The whine of the A-10’s engines filled the air as James popped the canopy. He pulled off his helmet and let the frigid evening air wash over him. It was cold but at least it was fresh, compared to the stale, sweat-scented atmosphere of the cockpit. Nearly being shot out of the sky by a shoulder-mounted, guided missile tended to do that.
He leaned his head back against the ejection seat, closed his eyes, and laid his hands on the canopy rail. For a moment he just sat there, glad to be alive, thankful his training had saved him and his plane. Sometimes he wondered which his father would miss more.
Opening his eyes he glanced down at the instrument panel, looking for the picture he used to hide away there during his time in the Air Force. It wasn’t there of course, but the habit remained. He looked for it every time and every time it made him angry. He wasn’t sure if it was because it wasn’t there or because he still cared.
Elena was gone. Hell, she was probably dead. It wasn’t a comforting thought, but at least it would be final. He’d fucked that up pretty good. A relationship and a career in a single day. He had real talent.
A metallic thunk followed by the click of the ladder’s latch told him his crew chief had finally arrived. He glanced over to see the short, stout hispanic man appear over the side of the jet’s fuselage. Wordlessly, he reached out a hand and unfastened James’s restraints.
“Good mission, Sir?” Carl said.
“Long. I have to piss,” James said and realized just how urgently he meant it. Normally he’d carry a few piddle packs with him for a flight over four hours, but he’d forgotten. Carl hadn’t bothered to remind him either.
He’s no Elena, he thought and cracked his back as he leaned forward to remove the classifieds. Shoving the tapes, his kneeboard and half-empty bottle of water into his helmet bag, James waved Carl back. The crew chief backed down the ladder as James hoisted himself up and over the rail.
His legs felt a little stiff but five hours of flying wasn’t enough to turn to them to jelly. There was a mission over Iraq once that had kept him in the air for almost ten hours. When he’d finally gotten out of the cockpit, he’d fallen down the stairs. Luckily, only Elena had seen that. He’d have never lived that down in the O-Club.
“Cubby. Come here.”
Ringo was waiting for him when he hit the tarmac, standing beneath his right wing. James thanked Carl and headed over, raking a hand through his short, dark hair. His head itched and his fingers still felt like pins and needles. The adrenaline was finally wearing off.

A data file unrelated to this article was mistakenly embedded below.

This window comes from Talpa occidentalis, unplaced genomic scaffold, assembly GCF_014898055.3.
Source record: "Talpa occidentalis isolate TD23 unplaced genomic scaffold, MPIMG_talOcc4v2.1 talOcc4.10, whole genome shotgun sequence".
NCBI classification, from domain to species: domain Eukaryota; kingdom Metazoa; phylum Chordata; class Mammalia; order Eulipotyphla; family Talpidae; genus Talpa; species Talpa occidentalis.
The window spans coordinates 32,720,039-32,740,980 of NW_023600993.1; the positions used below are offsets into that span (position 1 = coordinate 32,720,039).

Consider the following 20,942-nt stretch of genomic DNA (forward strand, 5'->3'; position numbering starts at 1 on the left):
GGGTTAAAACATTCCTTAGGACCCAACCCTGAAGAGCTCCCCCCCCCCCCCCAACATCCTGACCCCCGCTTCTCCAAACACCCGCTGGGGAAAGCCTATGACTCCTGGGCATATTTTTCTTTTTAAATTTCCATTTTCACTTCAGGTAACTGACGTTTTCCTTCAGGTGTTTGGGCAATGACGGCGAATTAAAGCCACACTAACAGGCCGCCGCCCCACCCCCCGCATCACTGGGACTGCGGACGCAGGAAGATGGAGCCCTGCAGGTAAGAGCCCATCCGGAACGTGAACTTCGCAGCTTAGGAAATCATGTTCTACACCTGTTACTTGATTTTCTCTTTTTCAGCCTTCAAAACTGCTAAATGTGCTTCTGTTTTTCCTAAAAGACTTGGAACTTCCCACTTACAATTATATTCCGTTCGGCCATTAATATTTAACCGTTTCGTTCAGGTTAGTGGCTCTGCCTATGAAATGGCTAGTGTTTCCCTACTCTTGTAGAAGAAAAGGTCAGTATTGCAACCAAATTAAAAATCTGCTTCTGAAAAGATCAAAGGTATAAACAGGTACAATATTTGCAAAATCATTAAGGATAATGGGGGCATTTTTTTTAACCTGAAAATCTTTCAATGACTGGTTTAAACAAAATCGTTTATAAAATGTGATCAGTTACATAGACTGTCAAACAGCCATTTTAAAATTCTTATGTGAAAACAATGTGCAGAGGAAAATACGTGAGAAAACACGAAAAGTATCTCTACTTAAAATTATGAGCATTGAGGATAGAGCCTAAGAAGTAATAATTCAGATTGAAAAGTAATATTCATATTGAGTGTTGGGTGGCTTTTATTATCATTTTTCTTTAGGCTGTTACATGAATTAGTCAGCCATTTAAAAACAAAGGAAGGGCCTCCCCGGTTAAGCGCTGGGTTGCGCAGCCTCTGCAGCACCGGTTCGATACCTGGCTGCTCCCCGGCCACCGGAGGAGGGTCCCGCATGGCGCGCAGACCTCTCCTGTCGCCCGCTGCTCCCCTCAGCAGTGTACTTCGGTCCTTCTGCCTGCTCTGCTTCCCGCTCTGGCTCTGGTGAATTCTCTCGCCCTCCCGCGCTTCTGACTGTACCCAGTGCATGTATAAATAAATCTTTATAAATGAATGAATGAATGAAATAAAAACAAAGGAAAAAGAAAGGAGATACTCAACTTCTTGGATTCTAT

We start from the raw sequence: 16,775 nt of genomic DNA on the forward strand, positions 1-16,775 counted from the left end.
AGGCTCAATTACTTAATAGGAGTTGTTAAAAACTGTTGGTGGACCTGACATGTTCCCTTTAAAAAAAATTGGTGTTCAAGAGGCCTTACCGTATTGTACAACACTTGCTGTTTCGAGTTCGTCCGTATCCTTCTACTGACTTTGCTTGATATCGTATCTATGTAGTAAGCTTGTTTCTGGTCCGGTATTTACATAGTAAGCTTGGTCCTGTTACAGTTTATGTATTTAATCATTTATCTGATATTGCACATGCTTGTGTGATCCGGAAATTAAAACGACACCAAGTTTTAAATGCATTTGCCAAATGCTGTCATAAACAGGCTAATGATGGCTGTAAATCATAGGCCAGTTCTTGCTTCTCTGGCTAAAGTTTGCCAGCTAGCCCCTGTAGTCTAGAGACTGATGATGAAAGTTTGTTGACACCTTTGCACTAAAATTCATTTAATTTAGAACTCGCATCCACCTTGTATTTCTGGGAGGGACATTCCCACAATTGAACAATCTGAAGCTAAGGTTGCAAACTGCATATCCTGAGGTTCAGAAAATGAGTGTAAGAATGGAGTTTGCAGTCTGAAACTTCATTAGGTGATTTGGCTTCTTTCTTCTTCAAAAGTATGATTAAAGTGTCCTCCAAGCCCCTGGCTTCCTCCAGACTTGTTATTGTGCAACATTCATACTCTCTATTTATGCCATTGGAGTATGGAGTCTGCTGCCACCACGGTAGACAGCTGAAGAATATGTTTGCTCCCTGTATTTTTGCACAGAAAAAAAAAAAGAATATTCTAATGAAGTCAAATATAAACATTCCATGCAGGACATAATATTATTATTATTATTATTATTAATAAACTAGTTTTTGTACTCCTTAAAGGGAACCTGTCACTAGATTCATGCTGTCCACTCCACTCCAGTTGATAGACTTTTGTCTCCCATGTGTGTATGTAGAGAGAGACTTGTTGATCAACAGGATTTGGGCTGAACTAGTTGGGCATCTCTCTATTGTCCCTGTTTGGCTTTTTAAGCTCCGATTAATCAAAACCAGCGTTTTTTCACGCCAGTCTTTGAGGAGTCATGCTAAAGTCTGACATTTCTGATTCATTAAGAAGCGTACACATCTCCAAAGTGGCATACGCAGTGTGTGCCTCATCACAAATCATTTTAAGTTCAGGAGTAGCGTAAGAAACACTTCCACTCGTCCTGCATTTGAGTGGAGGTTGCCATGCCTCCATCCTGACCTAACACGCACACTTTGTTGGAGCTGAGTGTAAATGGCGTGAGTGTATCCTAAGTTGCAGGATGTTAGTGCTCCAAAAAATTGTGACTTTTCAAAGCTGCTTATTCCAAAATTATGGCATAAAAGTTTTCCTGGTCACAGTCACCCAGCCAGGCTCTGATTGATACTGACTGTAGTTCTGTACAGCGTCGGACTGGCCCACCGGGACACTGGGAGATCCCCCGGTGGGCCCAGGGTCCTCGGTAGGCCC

“Did you get any readings off the launch?” James said as he caught up with the taller man. Ringo was an older pilot, in his forties with a thick, dark mustache and hair that was graying temples. Unlike James, Ringo hadn’t kept the military style haircut, letting it grow a little shaggy. He looked like a stereotype right out of a Cold War movie.
“Yeah, saw the whole thing. Intel’s going to enjoy this debrief.”
They headed away from the jets, making for the main administration building where they’d meet with Holden, his father’s primary intelligence man. James hated that guy, and he couldn’t wait to rub this in his face. He could almost see the look of annoyance as he asked how intel missed a heavily armed group operating in the area. A smile spread across his face in anticipation.
“Who do you think they are?” James said once they passed through security. They then swiped their badges to get into the Vault, the mostly highly secure part of the building. It was here they planned, briefed and debriefed all their major operations. It was the beating heart of Black Dawn.
“Don’t know. Could have been some rogue Guard, though I doubt it. They looked like locals.”
“You don’t think its the Carnival do you?”
Ringo laughed and slapped him on the shoulder. “Kid, we blasted the shit out of them the minute they reared their heads. Probably just some hicks with big toys.”
“Hicks that nearly blew my ass off.”
“Yeah,” Ringo said, his tone sobering. They sat down in the small amphitheater, waiting for Holden to show. “I’ll be honest, Cubby, takes a special kinda sicko American to shoot at other Americans.”